Here is a section from the author's interview. I taught Islamic sects in both classes on Comparative Religions and Islam at the college and university levels. I came to some of the same conclusions just by studying the Islamic texts and history, plus some really good historians, who are leading new developments in scholarship. I shall get the book this week and give my own views here on the blog. This book has to do with the historical existence of the religion's founder.
Islam is a faith rooted in history. It makes historical claims. Muhammad is supposed to have lived at a certain time and preached certain doctrines that he said God had delivered to him. The veracity of those claims is open, to a certain extent, to historical analysis. Whether Muhammad really received messages from the angel Gabriel may be a faith judgment, but whether he lived at all is a historical one. Islam is not unique in staking out its claims as a historical faith or in inviting historical investigation. But it is unique in not having undergone searching historical criticism on any significant scale. Both Judaism and Christianity have been the subject of widespread scholarly investigation for more than two centuries. Why should Islam be exempt from such examination? And is it still possible in our politically correct world even to raise such questions?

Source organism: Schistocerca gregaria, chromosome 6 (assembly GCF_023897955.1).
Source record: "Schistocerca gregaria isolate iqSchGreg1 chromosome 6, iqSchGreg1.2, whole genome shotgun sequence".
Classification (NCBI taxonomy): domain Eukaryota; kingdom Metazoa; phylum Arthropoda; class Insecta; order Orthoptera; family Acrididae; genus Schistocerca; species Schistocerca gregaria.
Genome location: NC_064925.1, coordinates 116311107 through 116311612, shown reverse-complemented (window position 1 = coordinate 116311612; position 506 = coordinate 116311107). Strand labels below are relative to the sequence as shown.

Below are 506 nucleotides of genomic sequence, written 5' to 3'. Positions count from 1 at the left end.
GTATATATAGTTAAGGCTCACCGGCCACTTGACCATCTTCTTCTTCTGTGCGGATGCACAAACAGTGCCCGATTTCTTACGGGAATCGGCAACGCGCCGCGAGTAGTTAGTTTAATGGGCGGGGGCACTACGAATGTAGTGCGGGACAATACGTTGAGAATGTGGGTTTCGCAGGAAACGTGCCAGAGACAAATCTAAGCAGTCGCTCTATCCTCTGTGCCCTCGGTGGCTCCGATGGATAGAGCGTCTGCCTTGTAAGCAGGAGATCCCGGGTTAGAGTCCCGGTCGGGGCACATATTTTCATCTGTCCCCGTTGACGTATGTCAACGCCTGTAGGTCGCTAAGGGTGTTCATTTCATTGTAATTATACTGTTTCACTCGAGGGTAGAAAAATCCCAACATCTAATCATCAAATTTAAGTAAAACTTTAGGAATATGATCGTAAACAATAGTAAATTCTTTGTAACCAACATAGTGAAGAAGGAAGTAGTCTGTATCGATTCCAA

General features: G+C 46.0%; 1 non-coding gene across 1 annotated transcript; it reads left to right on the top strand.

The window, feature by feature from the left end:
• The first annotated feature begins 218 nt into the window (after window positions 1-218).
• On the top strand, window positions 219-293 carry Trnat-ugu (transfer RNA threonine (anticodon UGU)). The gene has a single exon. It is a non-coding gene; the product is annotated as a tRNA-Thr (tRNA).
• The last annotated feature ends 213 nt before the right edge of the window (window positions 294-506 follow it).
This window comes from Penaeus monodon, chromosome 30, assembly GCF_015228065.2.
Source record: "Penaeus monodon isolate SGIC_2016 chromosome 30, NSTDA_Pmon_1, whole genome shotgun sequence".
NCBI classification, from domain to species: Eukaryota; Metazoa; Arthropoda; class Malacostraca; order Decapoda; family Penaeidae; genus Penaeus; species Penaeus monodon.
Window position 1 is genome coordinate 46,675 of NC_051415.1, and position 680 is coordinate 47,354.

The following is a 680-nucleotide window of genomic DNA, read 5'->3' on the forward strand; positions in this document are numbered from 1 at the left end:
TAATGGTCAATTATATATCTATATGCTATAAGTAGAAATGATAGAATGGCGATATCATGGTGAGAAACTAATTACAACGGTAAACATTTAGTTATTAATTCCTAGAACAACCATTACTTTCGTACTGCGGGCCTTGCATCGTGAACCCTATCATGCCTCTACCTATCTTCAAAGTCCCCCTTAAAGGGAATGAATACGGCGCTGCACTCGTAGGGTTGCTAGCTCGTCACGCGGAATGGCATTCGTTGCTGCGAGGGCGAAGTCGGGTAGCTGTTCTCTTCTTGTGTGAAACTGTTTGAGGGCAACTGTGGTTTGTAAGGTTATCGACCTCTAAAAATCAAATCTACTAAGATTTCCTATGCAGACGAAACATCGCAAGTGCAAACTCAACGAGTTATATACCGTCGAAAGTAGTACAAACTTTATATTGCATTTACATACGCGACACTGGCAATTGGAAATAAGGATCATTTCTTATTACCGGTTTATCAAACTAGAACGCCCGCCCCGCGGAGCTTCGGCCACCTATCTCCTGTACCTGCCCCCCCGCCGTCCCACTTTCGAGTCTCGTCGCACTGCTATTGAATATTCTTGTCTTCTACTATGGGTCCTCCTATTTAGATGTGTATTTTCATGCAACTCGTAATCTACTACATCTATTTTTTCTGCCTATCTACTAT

Amazon link for the book is here. Another book making waves for its comprehension and research is Islam: Critical Essays about a Political Religion.